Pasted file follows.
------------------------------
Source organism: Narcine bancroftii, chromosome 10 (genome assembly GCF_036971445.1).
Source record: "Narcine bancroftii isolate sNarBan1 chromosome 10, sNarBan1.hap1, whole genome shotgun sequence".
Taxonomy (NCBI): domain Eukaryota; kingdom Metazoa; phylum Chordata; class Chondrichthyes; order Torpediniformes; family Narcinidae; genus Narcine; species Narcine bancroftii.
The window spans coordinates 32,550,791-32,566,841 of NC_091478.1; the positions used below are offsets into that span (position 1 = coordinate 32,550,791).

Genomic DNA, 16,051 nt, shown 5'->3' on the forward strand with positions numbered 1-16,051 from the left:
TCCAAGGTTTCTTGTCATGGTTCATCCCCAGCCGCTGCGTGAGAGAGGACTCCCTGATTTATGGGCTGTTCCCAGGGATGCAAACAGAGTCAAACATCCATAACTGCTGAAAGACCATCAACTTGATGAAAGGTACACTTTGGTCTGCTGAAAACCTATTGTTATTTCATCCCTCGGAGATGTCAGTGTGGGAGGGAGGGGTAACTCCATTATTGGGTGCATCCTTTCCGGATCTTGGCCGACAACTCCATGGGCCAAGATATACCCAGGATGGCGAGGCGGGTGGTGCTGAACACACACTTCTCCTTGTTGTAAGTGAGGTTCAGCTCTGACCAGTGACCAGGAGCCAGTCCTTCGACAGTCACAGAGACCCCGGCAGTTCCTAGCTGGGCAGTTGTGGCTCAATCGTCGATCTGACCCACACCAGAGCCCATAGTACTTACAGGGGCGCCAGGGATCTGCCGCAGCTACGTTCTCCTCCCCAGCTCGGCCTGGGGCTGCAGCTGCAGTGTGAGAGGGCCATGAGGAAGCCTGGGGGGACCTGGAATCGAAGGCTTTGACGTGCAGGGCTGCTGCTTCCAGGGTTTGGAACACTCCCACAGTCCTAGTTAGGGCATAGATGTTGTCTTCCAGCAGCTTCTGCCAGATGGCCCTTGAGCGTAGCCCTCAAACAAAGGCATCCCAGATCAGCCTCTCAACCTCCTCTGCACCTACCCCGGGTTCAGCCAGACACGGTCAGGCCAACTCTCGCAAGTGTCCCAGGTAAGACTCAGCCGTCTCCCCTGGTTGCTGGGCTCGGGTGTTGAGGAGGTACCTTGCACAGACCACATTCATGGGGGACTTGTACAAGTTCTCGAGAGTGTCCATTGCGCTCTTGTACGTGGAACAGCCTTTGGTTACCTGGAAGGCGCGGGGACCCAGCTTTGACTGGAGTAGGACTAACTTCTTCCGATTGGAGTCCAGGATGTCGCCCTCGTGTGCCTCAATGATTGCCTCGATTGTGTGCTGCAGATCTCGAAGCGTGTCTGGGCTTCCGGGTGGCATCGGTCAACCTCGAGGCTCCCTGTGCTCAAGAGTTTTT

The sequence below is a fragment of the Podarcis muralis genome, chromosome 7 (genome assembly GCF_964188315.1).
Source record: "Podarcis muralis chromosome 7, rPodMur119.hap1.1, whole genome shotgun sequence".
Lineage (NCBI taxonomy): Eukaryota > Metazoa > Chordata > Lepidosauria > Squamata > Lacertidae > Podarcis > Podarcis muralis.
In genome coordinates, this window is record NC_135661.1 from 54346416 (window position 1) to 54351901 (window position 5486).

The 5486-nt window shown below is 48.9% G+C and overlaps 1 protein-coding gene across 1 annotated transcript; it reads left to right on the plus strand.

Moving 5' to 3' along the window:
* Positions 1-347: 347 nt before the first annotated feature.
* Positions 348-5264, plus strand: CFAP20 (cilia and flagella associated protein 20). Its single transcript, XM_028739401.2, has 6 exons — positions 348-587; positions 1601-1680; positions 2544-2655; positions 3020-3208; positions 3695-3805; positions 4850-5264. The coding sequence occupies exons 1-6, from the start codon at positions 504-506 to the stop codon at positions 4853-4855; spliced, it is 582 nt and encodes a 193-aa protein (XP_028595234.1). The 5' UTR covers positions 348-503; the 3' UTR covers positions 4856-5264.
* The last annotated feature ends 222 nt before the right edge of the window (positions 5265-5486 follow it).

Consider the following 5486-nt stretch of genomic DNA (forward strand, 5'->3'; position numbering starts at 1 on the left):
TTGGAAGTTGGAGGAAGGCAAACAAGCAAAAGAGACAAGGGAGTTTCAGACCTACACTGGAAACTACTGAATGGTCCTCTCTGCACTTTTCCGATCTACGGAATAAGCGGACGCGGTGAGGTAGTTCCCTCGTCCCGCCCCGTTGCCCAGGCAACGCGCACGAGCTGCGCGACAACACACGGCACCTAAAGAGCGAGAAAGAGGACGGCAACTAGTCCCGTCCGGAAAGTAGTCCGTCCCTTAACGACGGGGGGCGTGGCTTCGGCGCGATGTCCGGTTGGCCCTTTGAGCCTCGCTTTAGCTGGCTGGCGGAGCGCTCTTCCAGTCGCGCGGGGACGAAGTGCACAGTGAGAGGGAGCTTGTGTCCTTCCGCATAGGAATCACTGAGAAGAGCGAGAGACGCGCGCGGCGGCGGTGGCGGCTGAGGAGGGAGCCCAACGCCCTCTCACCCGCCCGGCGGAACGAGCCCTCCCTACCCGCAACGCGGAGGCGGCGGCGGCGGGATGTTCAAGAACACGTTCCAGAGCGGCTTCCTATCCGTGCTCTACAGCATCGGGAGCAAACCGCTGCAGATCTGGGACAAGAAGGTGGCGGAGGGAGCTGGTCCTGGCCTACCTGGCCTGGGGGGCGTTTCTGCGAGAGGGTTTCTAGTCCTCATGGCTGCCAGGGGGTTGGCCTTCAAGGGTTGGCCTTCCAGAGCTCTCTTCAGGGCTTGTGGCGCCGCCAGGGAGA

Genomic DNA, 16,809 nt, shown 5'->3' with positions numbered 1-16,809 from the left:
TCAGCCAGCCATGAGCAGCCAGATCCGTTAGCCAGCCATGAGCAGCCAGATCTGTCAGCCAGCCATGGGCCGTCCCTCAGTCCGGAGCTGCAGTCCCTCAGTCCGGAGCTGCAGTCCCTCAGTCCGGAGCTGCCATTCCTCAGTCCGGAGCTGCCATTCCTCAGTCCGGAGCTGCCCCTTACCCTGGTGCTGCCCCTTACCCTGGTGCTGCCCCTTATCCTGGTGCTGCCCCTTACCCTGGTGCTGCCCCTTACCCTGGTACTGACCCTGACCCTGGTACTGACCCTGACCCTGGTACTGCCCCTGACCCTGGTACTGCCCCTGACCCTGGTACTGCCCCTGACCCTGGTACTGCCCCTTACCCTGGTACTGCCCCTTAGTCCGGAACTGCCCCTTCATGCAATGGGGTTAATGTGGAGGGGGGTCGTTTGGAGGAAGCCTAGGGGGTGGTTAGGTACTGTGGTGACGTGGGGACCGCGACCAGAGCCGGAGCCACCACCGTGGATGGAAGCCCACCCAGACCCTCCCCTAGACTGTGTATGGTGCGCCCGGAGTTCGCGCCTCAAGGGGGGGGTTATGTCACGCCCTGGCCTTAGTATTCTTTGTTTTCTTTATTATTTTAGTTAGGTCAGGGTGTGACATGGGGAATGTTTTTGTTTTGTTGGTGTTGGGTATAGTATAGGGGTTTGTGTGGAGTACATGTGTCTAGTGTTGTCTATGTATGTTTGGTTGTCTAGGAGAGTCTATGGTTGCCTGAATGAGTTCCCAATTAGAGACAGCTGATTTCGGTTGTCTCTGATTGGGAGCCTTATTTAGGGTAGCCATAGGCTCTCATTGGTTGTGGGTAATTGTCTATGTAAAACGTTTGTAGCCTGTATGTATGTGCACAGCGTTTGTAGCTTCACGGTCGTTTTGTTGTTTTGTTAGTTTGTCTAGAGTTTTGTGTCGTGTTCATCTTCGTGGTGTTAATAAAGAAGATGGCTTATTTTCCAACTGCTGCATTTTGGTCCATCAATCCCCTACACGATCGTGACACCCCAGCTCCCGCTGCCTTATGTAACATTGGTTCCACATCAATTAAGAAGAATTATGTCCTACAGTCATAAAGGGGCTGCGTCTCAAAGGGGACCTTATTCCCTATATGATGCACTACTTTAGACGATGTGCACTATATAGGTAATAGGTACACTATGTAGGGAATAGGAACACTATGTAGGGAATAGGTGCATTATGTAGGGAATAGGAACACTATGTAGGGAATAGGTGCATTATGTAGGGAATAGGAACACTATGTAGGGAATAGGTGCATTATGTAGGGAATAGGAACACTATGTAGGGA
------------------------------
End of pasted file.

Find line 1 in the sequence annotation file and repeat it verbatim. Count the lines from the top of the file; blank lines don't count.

Source organism: Narcine bancroftii, chromosome 10 (genome assembly GCF_036971445.1).